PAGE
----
Carl Laemmle, the founder and president of Universal Pictures, built his success on short, cheap but profitable films that could be packaged and sold to distributors at a modest price. Production costs on Universal’s silent features rarely topped $100,000 and many cost significantly less. The 1923 Universal release The Shock, starring Lon Chaney, cost a mere $90,220 to make and earned an impressive $257,327 at the box office. Universal classified their releases as Specials, Jewels, Junior Jewels, etc., as a way of letting distributors know whether a film was cheap, very cheap, or super cheap. However, on several occasions, the notoriously frugal Laemmle was convinced to splurge, leading to a handful of “Super Jewels,” among them Foolish Wives (1922) and The Phantom of the Opera (1925).
Yet even these productions paled in comparison to the Universal Super Jewel The Hunchback of Notre Dame, based on the classic 19th-century Victor Hugo novel set during the waning years of the Middle Ages. At a total cost of $1.25 million, Hunchback was the second most expensive silent film Universal ever made, eclipsed only by Uncle Tom’s Cabin (1927), made for an astonishing $1.7 million. Even the problem-plagued super hit The Phantom of the Opera only cost $632,357. It was Laemmle’s twenty-three-year-old executive Irving G. Thalberg who convinced the studio head to take a chance on the project, and Thalberg insisted on casting Chaney in the lead role.
Lon Chaney began his career at Universal in 1912, making more than a hundred mostly low-budget films and getting paid $35 a week. While he left in 1918 for greener pastures at Paramount, Goldwyn, and other studios, he returned to Universal throughout the early 1920s for a few one-offs, including Outside the Law (1921), The Trap (1922), and the aforementioned The Shock (1923). To lure him back once more for Hunchback, Thalberg offered him a weekly salary of $2,500. Justifiably indignant at having been unvalued during his years at Universal, Chaney insisted on $2,500 over and above his original salary—Universal relented and paid him $2,535 a week.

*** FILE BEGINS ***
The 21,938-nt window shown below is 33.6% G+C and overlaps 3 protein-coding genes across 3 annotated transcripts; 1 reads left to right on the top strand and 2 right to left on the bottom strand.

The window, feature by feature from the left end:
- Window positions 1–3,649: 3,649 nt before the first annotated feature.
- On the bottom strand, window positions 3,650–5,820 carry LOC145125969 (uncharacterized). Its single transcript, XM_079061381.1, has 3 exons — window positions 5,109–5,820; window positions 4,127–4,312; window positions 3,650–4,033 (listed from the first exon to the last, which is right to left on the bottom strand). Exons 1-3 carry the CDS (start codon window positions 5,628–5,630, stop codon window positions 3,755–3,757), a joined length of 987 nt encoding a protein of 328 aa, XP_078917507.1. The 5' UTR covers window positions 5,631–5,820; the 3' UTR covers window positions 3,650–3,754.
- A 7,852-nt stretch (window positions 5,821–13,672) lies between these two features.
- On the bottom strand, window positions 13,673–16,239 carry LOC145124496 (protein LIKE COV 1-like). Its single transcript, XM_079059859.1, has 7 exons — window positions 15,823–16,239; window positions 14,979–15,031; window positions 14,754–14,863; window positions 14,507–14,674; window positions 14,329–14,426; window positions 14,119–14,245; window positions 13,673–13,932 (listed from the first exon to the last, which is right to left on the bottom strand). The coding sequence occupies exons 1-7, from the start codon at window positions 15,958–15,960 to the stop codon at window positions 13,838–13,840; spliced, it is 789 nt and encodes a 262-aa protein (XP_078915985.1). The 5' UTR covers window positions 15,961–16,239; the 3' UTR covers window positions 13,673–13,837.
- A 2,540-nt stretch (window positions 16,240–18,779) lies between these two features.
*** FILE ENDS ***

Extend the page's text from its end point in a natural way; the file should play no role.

Production ran from December 1922 to June 1923, an extraordinarily long schedule for the time, and the longest shoot of Chaney’s career. The centerpiece of the film was an elaborate re-creation of the lower half of Notre Dame Cathedral. The illusion of the towers and upper part of the cathedral was created by a hanging miniature. Built on nineteen acres, the sets cost about $500,000 in all to construct and included the Bastille and its drawbridge, the castle and its gardens, and the Hôtel de Ville. (One of the set designers, Stephen Goosson, later designed Shangri-La for 1937’s Lost Horizon.) They also re-created the streets of 15th-century Paris, hauling cobblestones from a river twenty miles away and setting them in cement. To dress the stars and more than twenty-five hundred extras about three thousand costumes were required, and the lot’s wardrobe building had to be enlarged to handle all the additional items. Conspicuous extras were put on payroll two days early to get used to their period clothing. During the cast-of-thousands scenes, director Wallace Worsley spoke over the first public address system ever employed on a film production.
Worsley had already worked with Chaney on four other pictures, including The Penalty (1920) and the now-lost A Blind Bargain (1922). He also knew Chaney to be a competent director in his own right, having directed six Universal pictures in 1915, so Worsley let him direct several scenes in Hunchback. However, Chaney’s primary concern was Quasimodo. To turn himself into the grotesque title role, Chaney spent three-and-a-half hours each day in the studio’s Room No. 5 applying makeup and prosthetics that included a twenty-pound plaster for the hump. He later called Quasimodo, “the hardest part I ever played, that’s all,” as he found the extensive makeup a hindrance to creating a sympathetic character. Chaney used the same room for The Phantom of the Opera, and, in 1928, Jack Pierce, a longtime friend of Chaney’s and head of makeup at Universal, commandeered it to make up Conrad Veidt for The Man Who Laughs, Boris Karloff for the Frankenstein and Mummy films, Bela Lugosi for Dracula, and Lon Chaney Jr. for The Wolfman, earning the room its nickname, the Bugaboudoir.